Crinum bulbispermum
Common Name: crinum 
Type: Bulb
Family: Amaryllidaceae
Native Range: Southern Africa
Zone: 7 to 10
Height: 2.00 to 3.00 feet
Spread: 1.00 to 2.00 feet
Bloom Time: May to June
Bloom Description: White flushed pink with red petal stripes
Sun: Full sun to part shade
Water: Medium
Maintenance: Low
Flower: Showy, Fragrant


Bulbs are easily grown in organically rich, moist, well-drained soils in full sun to light shade. This species has tolerance for soggy soils. North of Zone 6, plants are often grown in large containers placed in the ground and then brought inside in winter. South of Zone 6, plants may be grown in the ground year round. In Zone 6 (St. Louis), plants may be grown in containers or planted outdoors year round in protected locations with winter mulch. When using containers, plant bulbs in pots/containers that are at least two inches larger in diameter than the bulbs. Bulbs like to be pot-bound. Set bulb in pot with the neck exposed. Keep soils moist and fertilize regularly during the growing season. After bloom, slightly reduce watering. Bring containers inside in fall before first frost for overwintering in a cool, dry, frost-free location. Increase watering in spring as plant shows signs of new growth. It should be noted that C. bulbispermum has the best winter hardiness of the crinums. Some gardeners have been able to successfully grow this crinum year round in the ground in Zone 6 (St. Louis), however the risk of loss is present. Where winter hardiness is a concern, some gardeners plant the bulbs in late spring and lift them in fall in somewhat the same manner as for dahlias. However, this procedure is generally not considered to be good practice because crinum roots do not like to be disturbed and once disturbed plants may not bloom for another 2-3 years. Plants have been introduced to and naturalized in certain parts of North Carolina, South Carolina, Alabama and Louisiana.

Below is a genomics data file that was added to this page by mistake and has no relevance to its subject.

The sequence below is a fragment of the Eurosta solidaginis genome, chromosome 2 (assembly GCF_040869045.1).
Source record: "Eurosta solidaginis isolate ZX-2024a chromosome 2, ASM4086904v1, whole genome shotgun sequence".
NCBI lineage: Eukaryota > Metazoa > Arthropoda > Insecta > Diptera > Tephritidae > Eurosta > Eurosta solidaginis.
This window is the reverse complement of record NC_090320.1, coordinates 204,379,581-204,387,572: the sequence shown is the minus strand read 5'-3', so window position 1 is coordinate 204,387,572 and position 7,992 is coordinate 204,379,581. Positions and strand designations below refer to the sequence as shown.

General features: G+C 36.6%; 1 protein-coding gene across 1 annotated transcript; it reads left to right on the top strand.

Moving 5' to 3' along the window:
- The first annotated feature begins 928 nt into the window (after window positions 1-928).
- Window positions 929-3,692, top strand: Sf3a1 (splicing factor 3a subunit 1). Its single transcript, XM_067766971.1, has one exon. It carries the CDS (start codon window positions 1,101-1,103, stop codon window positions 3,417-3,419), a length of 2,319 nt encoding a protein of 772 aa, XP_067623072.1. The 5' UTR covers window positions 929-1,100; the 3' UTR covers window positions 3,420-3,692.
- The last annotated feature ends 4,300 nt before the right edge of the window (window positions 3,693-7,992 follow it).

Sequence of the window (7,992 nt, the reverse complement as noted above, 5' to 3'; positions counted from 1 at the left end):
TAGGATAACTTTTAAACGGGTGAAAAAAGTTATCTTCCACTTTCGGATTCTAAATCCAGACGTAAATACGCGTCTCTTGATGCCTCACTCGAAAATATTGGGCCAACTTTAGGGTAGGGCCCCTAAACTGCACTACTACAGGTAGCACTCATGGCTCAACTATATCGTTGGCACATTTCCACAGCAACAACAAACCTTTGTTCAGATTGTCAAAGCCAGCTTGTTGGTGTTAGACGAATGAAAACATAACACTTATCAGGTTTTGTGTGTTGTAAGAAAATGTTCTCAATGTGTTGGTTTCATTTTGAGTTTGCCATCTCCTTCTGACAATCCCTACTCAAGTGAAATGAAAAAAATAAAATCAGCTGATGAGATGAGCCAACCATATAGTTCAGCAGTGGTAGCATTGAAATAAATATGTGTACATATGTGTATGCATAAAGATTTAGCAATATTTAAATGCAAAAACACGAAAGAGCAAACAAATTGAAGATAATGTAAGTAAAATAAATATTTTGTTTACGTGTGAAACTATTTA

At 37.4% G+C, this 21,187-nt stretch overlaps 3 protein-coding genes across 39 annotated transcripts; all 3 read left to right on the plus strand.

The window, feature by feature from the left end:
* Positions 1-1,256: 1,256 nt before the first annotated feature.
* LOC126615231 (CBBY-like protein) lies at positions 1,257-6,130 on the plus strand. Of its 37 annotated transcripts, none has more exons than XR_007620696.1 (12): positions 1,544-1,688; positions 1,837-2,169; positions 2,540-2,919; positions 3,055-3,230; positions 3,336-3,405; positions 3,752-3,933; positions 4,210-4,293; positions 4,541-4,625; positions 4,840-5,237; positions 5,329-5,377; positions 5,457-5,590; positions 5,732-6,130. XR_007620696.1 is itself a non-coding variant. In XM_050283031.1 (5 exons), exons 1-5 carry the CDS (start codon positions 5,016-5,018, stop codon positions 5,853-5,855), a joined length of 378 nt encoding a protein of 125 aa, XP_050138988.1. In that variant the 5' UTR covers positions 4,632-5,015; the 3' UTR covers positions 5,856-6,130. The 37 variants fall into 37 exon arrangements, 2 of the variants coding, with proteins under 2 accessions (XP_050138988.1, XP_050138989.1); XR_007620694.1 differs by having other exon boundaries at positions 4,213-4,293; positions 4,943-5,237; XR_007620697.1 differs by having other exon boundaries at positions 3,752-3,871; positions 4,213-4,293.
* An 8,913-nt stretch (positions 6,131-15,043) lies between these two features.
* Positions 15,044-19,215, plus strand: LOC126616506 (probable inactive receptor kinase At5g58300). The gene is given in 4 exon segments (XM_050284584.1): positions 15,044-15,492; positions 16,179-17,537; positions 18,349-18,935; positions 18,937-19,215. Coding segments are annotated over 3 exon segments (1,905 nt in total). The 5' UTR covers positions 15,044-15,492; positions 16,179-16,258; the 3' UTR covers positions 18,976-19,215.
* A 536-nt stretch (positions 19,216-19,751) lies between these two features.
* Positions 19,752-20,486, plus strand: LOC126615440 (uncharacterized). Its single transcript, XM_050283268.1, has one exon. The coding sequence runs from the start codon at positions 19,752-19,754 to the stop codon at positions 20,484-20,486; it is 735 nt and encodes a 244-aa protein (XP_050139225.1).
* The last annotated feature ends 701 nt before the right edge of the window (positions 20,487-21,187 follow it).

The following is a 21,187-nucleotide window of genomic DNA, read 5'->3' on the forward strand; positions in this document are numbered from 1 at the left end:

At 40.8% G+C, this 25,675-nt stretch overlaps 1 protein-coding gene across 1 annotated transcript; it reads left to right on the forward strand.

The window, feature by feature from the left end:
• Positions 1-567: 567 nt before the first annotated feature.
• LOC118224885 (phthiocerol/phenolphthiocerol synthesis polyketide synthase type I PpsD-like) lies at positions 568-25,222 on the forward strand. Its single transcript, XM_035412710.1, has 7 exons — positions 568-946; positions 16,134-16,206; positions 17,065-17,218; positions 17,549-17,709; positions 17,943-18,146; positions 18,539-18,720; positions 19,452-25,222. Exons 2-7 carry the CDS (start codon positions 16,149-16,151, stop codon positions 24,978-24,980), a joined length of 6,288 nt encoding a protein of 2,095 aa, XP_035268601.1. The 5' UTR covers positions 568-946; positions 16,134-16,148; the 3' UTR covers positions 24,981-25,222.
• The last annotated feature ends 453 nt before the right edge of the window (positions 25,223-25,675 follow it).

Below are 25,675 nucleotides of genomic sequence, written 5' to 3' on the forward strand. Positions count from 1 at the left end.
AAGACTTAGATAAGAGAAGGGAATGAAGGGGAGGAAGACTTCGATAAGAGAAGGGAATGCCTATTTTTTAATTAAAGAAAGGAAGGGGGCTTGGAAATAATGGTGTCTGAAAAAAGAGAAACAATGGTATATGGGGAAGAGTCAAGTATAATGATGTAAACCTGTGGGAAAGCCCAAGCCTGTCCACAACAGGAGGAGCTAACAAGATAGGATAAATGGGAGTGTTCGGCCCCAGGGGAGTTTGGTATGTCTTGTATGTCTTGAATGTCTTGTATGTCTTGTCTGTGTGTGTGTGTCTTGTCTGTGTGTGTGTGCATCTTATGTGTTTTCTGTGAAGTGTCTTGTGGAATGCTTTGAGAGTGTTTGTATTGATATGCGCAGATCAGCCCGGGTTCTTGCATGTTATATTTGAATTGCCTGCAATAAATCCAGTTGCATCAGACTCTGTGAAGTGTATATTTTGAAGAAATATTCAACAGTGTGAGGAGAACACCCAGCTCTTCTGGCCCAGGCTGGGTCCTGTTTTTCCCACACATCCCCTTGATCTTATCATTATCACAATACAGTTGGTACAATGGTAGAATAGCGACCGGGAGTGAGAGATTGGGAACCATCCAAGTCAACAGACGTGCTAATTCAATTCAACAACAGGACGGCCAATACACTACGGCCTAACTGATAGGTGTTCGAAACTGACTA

Noteworthy Characteristics

Crinum bulbispermum is a tender perennial bulb in the Amaryllis family. The species is native to wet marginal areas of South Africa, including the Orange River valley from which it derives its sometimes used common name of Orange River lily. In addition to river banks, it is also native to wet marshes and to swampy areas that dry out in winter. Lily-like, trumpet-shaped flowers bloom in clusters (8-13 flowered umbels) in mid-spring atop scapes (to 2-3’ tall) rising above a clump of strap-shaped blue-green leaves. Plants may rebloom in early fall. Each flower (to 4” long) is white flushed with pink with a red stripe down the center of each petal. Flowers are fragrant.

Genus name comes from the Greek word krinon meaning lily.


Mealybugs, nematodes, slugs and snails are occasional visitors. Leaf scorch.


Borders, containers. Water gardens. Good accent. Good cut flower.